Christmas In November

Recently we applied for some provincial funding to improve our operation. First we applied for a cost share program to purchase a RFID tag reader. An RFID tag is a little yellow button tag that all cattle ranchers have to put in their cattle before they can leave a ranch in Canada. It is the major component to our food safety system. When you buy RFID tags all those tags in that box are assigned to your ranch and the specific tag you put in animal gets registered with CCIA (Canadian Cattle Identification Agency) and that tags follow the animal throughout all the steps in the processing chain, so if there was every a food safety problem it can be tracked back to its herd of orgin.

We are really excited about having this reader because it will streamline our operation. Before I had a book at would write down calving information(when a cow calved, description of the calf, sex of the calf, and if there were any calving problems and other information about the animals like if they were sick, what we doctored them with and the withdrawal period. I would also have their RFID number beside their dangle tag number.
On the left is the cows dangle tag number, the number we assign them like their name, the next column is information about their calf sex and colour description. the next column is their calving date, the next column is any information about them. If you look at cow U6Z I have written beside her that she didn’t clean and we treated her. Then on a separate page I write what we treated the specific animal with, the withdrawal date along with the animal’s identification.
The column furtherest to the right is where I put a sticker of that calf’s RFID tag number. So before we got this new technology it was all manual.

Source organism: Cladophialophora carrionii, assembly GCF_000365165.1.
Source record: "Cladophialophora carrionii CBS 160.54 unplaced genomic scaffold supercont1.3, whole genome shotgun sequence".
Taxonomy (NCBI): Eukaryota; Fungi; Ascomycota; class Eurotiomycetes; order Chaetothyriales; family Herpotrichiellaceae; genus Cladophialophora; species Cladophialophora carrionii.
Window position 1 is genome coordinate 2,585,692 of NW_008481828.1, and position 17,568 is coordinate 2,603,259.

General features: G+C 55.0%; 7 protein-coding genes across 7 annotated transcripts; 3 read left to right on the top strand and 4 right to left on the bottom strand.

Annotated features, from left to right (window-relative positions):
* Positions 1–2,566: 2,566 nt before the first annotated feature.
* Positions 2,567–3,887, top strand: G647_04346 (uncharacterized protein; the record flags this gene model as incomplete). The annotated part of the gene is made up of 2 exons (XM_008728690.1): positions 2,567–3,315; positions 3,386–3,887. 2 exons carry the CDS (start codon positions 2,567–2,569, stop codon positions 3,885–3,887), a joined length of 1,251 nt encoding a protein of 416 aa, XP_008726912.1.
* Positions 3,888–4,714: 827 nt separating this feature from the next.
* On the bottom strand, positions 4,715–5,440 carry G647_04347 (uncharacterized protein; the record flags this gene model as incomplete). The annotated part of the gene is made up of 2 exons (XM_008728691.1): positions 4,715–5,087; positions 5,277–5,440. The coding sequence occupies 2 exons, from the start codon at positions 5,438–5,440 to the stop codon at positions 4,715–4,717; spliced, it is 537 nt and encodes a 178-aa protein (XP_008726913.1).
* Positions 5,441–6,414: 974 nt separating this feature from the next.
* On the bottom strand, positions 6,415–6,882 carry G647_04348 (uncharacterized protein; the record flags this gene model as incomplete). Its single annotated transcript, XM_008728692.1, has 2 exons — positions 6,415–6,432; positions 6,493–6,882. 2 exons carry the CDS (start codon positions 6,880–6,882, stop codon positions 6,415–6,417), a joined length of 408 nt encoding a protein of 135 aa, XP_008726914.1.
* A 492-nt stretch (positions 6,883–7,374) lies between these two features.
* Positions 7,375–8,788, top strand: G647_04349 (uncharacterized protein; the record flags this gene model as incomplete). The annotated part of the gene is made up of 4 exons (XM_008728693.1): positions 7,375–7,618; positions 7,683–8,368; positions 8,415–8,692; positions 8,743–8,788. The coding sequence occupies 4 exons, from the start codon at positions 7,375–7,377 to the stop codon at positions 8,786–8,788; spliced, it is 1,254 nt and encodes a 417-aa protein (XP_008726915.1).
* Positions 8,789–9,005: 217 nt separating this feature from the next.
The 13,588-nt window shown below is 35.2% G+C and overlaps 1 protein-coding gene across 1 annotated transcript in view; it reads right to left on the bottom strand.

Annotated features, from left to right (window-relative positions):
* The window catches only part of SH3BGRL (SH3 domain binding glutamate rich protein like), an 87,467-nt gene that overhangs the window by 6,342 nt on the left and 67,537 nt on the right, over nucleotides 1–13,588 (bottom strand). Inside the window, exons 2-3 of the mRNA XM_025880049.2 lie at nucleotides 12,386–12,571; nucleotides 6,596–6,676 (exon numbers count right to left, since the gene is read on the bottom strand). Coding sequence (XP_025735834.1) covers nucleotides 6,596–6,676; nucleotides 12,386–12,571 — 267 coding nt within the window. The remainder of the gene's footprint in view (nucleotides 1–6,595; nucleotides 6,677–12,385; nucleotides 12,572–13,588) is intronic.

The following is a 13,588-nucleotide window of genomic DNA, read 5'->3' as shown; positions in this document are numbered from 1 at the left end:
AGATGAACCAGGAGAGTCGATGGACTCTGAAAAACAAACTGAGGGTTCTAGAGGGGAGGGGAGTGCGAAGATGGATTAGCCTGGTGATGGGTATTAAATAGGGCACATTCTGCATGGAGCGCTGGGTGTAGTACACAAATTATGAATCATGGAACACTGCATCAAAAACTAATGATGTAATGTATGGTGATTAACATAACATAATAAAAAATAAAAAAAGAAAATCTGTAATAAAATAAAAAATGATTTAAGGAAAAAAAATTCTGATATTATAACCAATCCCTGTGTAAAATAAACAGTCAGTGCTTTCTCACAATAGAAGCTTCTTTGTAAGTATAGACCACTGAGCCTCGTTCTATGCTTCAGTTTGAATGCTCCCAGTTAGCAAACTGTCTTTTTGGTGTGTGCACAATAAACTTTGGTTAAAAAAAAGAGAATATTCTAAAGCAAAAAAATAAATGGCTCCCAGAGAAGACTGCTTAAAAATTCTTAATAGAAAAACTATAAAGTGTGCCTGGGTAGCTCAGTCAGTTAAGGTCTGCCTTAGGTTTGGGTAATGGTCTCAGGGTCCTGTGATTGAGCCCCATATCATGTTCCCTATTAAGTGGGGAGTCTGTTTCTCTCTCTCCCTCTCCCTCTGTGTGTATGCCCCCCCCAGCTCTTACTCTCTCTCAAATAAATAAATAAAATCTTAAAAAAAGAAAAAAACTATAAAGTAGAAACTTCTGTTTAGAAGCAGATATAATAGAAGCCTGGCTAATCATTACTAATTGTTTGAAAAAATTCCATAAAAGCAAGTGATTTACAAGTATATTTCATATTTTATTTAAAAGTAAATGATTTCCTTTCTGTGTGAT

Here is the other sheet where I write down the specific animal that was treated, what they were treated with and the withdrawal date.

Now, with our fancy new technology I can enter all that on a data collector an link the animals RFID tag number to their dangle tag number and have all their information pop up. This really helps because in the mountains the cows lose their dangle tags quite frequently and when they come home we are not sure which cows that is anymore, now with the RFID reader we can scan their RFID tag and it will bring up all the information on them. Their dangle tag is like their name to us, all my friends and family know me by Erika, we know our cows by their tag number for example R9B.


Here is a picture of the screen of the RFID reader. It scans the RFID tag that is the 15 digit number that comes up and then I can enter their dangle tag number, the number we assign them and know them as this one was X 87C With our scales we are also able to enter their weight as well. 


The RFID reader in action.